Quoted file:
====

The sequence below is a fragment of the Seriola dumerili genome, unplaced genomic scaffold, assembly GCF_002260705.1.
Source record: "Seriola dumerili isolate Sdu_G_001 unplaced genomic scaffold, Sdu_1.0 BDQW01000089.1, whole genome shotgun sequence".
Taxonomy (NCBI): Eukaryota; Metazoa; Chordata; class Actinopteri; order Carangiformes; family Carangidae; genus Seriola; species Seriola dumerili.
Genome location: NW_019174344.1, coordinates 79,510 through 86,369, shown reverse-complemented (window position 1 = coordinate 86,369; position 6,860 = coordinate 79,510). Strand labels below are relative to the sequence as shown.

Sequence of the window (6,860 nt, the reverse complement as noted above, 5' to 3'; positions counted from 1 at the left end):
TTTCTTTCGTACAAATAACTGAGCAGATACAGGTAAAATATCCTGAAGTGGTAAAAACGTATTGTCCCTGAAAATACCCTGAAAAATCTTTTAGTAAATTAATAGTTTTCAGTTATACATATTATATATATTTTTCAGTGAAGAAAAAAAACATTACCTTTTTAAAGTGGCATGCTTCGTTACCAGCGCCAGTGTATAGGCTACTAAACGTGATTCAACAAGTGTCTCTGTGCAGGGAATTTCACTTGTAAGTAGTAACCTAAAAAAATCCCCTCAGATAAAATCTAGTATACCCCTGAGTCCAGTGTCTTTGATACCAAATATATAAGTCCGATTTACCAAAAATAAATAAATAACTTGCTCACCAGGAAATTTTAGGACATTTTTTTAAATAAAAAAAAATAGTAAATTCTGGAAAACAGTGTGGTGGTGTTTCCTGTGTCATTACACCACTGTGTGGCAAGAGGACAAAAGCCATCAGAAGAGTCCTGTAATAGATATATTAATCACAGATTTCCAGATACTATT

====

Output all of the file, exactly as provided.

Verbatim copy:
The sequence below is a fragment of the Seriola dumerili genome, unplaced genomic scaffold, assembly GCF_002260705.1.
Source record: "Seriola dumerili isolate Sdu_G_001 unplaced genomic scaffold, Sdu_1.0 BDQW01000089.1, whole genome shotgun sequence".
Taxonomy (NCBI): Eukaryota; Metazoa; Chordata; class Actinopteri; order Carangiformes; family Carangidae; genus Seriola; species Seriola dumerili.
Genome location: NW_019174344.1, coordinates 79,510 through 86,369, shown reverse-complemented (window position 1 = coordinate 86,369; position 6,860 = coordinate 79,510). Strand labels below are relative to the sequence as shown.

Sequence of the window (6,860 nt, the reverse complement as noted above, 5' to 3'; positions counted from 1 at the left end):
TTTCTTTCGTACAAATAACTGAGCAGATACAGGTAAAATATCCTGAAGTGGTAAAAACGTATTGTCCCTGAAAATACCCTGAAAAATCTTTTAGTAAATTAATAGTTTTCAGTTATACATATTATATATATTTTTCAGTGAAGAAAAAAAACATTACCTTTTTAAAGTGGCATGCTTCGTTACCAGCGCCAGTGTATAGGCTACTAAACGTGATTCAACAAGTGTCTCTGTGCAGGGAATTTCACTTGTAAGTAGTAACCTAAAAAAATCCCCTCAGATAAAATCTAGTATACCCCTGAGTCCAGTGTCTTTGATACCAAATATATAAGTCCGATTTACCAAAAATAAATAAATAACTTGCTCACCAGGAAATTTTAGGACATTTTTTTAAATAAAAAAAAATAGTAAATTCTGGAAAACAGTGTGGTGGTGTTTCCTGTGTCATTACACCACTGTGTGGCAAGAGGACAAAAGCCATCAGAAGAGTCCTGTAATAGATATATTAATCACAGATTTCCAGATACTATT